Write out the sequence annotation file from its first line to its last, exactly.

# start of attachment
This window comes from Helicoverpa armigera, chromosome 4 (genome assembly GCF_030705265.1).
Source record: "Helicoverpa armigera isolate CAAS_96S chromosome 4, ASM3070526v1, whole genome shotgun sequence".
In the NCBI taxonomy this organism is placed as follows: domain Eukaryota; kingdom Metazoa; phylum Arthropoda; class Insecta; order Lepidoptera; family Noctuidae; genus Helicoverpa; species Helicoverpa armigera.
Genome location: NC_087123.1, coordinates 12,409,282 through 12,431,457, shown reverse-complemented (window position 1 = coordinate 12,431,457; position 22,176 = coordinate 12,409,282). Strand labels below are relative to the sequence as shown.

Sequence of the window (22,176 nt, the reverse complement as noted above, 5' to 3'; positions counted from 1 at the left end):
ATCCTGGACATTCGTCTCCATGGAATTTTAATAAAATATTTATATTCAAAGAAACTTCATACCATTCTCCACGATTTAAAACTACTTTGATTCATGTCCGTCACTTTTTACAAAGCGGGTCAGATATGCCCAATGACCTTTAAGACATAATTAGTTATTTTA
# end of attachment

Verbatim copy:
This window comes from Helicoverpa armigera, chromosome 4 (genome assembly GCF_030705265.1).
Source record: "Helicoverpa armigera isolate CAAS_96S chromosome 4, ASM3070526v1, whole genome shotgun sequence".
In the NCBI taxonomy this organism is placed as follows: domain Eukaryota; kingdom Metazoa; phylum Arthropoda; class Insecta; order Lepidoptera; family Noctuidae; genus Helicoverpa; species Helicoverpa armigera.
Genome location: NC_087123.1, coordinates 12,409,282 through 12,431,457, shown reverse-complemented (window position 1 = coordinate 12,431,457; position 22,176 = coordinate 12,409,282). Strand labels below are relative to the sequence as shown.

Sequence of the window (22,176 nt, the reverse complement as noted above, 5' to 3'; positions counted from 1 at the left end):
ATCCTGGACATTCGTCTCCATGGAATTTTAATAAAATATTTATATTCAAAGAAACTTCATACCATTCTCCACGATTTAAAACTACTTTGATTCATGTCCGTCACTTTTTACAAAGCGGGTCAGATATGCCCAATGACCTTTAAGACATAATTAGTTATTTTA